Military Heat

Algeria returns 15 MiGs due to quality issues

Writing by admin on Tuesday, 19 of February , 2008 at 10:31 pm

Algeria will return 15 Russian built MiG-29 SMTs back to Russia due to inferior quality of certain components and units. Deliveries of the aircraft started in March 2007 as part of a $1.28 billion contract for 35 units: 29 MiG-29 SMT and six MiG-29 UB trainers. After only 15 aircraft delivered Algeria decided to return the aircraft claiming that the quality of the delivered products is inferior to what was expected. It is possible that the Russians will offer Algeria the more advanced MiG-29 M2s or MiG-35s.

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8 Comments

Comment by mike

Made Sunday, 18 of January , 2009 at 12:56 pm

WJ20qU hi! how you doin?

Comment by jimo

Made Wednesday, 18 of February , 2009 at 8:32 am

why not purchase an F15E, & scrap the copy cat designs?

Comment by januz

Made Friday, 19 of June , 2009 at 5:26 pm

oh..so the NO RETURN, NO EXCHANGE doesnt work here..algerians why dont you come over to the US and check the hood of the F22s?

Comment by JIMO

Made Sunday, 28 of February , 2010 at 6:43 pm

It was their liquid filled guages, found out it was full of vodka, they found a decal that read: in case of emergency break glass, & all were broken.

[…] will choose Mig-29. Here plz read these: Algeria Returning Flawed Air Force Mig 29s to Russia Algeria returns 15 MiGs due to quality issues AFP: Algeria plans to return 15 fighter jets to Russia: report Russia to fly 34 MiG-29s that […]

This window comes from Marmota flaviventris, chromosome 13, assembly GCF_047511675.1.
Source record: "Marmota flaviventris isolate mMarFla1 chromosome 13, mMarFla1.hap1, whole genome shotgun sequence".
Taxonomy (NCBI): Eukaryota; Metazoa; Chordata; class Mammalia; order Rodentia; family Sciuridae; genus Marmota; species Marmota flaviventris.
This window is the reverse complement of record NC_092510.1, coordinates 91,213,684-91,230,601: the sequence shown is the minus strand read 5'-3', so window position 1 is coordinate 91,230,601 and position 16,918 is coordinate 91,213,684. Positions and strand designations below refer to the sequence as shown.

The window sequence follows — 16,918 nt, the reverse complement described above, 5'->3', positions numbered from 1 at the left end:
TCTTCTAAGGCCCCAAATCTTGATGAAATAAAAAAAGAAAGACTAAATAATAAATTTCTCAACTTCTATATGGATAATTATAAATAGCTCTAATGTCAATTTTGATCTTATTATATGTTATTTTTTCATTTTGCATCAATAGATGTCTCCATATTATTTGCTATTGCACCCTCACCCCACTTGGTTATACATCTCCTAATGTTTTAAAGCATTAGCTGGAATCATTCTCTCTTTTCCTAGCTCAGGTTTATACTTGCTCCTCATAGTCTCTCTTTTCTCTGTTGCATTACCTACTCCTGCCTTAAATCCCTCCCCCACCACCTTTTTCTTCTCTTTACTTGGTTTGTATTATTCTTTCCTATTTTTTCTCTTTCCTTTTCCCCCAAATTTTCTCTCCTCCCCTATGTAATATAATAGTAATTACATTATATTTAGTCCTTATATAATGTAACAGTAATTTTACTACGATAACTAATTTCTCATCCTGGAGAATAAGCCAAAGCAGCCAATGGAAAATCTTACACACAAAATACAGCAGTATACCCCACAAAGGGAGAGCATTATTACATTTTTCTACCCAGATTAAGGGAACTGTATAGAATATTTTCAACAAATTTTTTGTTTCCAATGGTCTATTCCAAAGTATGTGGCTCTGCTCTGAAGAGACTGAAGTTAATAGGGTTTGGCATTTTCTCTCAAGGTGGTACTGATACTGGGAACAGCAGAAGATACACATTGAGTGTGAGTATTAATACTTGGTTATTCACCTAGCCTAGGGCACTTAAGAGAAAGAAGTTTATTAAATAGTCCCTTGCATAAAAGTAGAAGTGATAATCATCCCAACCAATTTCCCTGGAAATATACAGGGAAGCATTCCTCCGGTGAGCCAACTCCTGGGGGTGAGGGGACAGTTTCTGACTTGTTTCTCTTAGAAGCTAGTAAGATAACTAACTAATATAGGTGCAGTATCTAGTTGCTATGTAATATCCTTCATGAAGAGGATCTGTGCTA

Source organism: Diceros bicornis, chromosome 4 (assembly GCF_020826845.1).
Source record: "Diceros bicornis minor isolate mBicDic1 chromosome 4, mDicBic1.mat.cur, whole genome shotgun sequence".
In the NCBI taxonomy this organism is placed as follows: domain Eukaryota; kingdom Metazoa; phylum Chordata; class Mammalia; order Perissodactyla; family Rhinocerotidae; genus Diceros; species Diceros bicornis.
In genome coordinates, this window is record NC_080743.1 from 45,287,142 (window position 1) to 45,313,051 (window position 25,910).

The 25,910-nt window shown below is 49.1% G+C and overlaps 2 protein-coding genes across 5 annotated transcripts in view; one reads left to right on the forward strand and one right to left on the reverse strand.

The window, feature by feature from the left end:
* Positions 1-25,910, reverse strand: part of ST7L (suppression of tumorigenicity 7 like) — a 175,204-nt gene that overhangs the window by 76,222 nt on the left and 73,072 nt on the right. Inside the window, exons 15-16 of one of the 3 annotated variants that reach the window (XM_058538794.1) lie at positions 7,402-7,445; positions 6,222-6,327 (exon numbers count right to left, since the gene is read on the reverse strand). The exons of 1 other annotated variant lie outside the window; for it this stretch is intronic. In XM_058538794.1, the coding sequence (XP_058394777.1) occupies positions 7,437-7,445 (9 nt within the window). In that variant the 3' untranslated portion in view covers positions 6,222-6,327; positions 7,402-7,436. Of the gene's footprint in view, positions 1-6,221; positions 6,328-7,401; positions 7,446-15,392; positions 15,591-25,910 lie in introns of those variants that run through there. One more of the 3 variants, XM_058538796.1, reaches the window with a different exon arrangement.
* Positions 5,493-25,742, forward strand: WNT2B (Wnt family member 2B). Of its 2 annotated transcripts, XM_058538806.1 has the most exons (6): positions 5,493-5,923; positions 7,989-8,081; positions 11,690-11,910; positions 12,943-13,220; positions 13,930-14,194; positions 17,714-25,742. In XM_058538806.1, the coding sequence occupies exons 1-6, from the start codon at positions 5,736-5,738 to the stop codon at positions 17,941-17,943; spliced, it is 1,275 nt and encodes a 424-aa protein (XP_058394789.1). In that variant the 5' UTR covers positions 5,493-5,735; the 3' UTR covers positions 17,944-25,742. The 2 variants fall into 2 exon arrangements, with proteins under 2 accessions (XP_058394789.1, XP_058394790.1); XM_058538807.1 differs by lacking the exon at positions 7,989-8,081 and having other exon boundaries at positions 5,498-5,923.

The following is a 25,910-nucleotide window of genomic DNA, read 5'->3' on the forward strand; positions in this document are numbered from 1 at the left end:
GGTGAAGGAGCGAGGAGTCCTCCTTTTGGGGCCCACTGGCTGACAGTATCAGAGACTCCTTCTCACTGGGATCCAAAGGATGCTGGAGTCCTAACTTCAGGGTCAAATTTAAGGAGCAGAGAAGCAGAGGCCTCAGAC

Comment by Opzioni Digitali

Made Friday, 26 of July , 2013 at 8:44 pm

I am regular visitor, how are you everybody? This
article posted at this web page is really pleasant.

Comment by Lana

Made Wednesday, 20 of November , 2013 at 7:33 pm

The worst…. experts suggest Algeria may have opted instead for French Rafale fighters as France builds up its presence in the North African state, agh.

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Comment by P&W2cE

Made Sunday, 26 of January , 2014 at 10:21 am

I recently had the opportunity to inspect mid 90’s built SU-27’s as part of my job with Pratt & Whitney military engines here at Nellis AFB. What I found was some extremely low quality build of the entire SU-27 fighter. The engines use some very strange materials in their construction like non-Titanium fan blades that looked like stainless steel. Along with the stainless fan blades there was rust throughout the double walled section between the afterburner back to the nozzle which means they used what looked like stamped steel and not Titanium or even stainless but possibly Chromoly. I couldn’t tell for sure without pulling the nozzle to examine it but was not given the opportunity to do so.
I also noticed separation of the double wall insulated section between the after burner and the nozzle. These engines have very strange seems running the entire length between the AB and nozzle with some of the heat insulation showing in the split, these insulated sections were actually two piece units with two welded seems…again, very poor design. Any of our engines at P&W use a one piece milled (not cast) insulated section of a Pratt & Whitney developed ceramic type material or Titanium depending on the application, never do we use seems in any of our military or commercial designs.